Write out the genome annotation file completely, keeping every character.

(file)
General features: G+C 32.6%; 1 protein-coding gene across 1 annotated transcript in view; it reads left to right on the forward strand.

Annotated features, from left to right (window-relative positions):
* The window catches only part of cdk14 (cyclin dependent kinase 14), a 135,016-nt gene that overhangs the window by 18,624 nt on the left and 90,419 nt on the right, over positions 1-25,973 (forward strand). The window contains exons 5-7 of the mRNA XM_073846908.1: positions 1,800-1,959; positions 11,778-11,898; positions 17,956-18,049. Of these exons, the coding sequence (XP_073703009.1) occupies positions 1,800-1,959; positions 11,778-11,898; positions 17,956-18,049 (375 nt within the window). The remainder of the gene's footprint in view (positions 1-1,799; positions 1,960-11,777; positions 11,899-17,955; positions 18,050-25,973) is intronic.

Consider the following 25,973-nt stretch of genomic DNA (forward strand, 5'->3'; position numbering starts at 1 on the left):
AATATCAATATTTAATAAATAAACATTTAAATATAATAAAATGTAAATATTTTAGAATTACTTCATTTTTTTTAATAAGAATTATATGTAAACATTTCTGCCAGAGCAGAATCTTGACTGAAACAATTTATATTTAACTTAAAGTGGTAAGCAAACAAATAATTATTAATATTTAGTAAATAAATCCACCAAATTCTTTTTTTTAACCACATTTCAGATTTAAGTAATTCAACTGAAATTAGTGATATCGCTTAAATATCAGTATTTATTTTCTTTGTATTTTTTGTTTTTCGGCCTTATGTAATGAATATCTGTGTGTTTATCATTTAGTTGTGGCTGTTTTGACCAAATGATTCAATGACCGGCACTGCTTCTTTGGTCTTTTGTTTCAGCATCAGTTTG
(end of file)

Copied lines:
General features: G+C 32.6%; 1 protein-coding gene across 1 annotated transcript in view; it reads left to right on the forward strand.

Annotated features, from left to right (window-relative positions):
* The window catches only part of cdk14 (cyclin dependent kinase 14), a 135,016-nt gene that overhangs the window by 18,624 nt on the left and 90,419 nt on the right, over positions 1-25,973 (forward strand). The window contains exons 5-7 of the mRNA XM_073846908.1: positions 1,800-1,959; positions 11,778-11,898; positions 17,956-18,049. Of these exons, the coding sequence (XP_073703009.1) occupies positions 1,800-1,959; positions 11,778-11,898; positions 17,956-18,049 (375 nt within the window). The remainder of the gene's footprint in view (positions 1-1,799; positions 1,960-11,777; positions 11,899-17,955; positions 18,050-25,973) is intronic.

Consider the following 25,973-nt stretch of genomic DNA (forward strand, 5'->3'; position numbering starts at 1 on the left):
AATATCAATATTTAATAAATAAACATTTAAATATAATAAAATGTAAATATTTTAGAATTACTTCATTTTTTTTAATAAGAATTATATGTAAACATTTCTGCCAGAGCAGAATCTTGACTGAAACAATTTATATTTAACTTAAAGTGGTAAGCAAACAAATAATTATTAATATTTAGTAAATAAATCCACCAAATTCTTTTTTTTAACCACATTTCAGATTTAAGTAATTCAACTGAAATTAGTGATATCGCTTAAATATCAGTATTTATTTTCTTTGTATTTTTTGTTTTTCGGCCTTATGTAATGAATATCTGTGTGTTTATCATTTAGTTGTGGCTGTTTTGACCAAATGATTCAATGACCGGCACTGCTTCTTTGGTCTTTTGTTTCAGCATCAGTTTG